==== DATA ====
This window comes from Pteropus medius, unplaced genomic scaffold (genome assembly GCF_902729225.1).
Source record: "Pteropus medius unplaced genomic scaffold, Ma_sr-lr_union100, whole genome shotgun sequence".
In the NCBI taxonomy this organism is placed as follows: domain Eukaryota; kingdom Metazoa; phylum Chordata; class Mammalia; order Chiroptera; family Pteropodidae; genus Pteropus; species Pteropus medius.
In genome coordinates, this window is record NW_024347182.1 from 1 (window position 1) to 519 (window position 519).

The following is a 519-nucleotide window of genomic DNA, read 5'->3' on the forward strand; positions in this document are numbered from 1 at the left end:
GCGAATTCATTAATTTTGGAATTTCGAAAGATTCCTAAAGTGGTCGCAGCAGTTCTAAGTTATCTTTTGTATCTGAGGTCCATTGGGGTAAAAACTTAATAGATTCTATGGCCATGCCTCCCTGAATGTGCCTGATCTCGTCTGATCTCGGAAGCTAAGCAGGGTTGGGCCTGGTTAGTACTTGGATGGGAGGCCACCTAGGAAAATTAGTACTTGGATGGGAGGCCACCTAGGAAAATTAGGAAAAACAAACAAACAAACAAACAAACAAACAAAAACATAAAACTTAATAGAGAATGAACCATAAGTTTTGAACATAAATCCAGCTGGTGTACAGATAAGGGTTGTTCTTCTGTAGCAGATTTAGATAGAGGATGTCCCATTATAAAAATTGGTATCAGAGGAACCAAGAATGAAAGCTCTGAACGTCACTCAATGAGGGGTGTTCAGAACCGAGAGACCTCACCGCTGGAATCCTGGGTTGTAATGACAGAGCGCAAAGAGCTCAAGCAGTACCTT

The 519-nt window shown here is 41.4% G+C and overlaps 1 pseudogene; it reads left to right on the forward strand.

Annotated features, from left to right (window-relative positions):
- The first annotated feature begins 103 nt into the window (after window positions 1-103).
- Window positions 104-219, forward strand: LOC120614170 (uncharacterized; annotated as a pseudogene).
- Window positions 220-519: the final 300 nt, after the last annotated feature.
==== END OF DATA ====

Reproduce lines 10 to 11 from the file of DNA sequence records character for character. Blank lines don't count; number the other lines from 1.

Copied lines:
- Window positions 104-219, forward strand: LOC120614170 (uncharacterized; annotated as a pseudogene).
- Window positions 220-519: the final 300 nt, after the last annotated feature.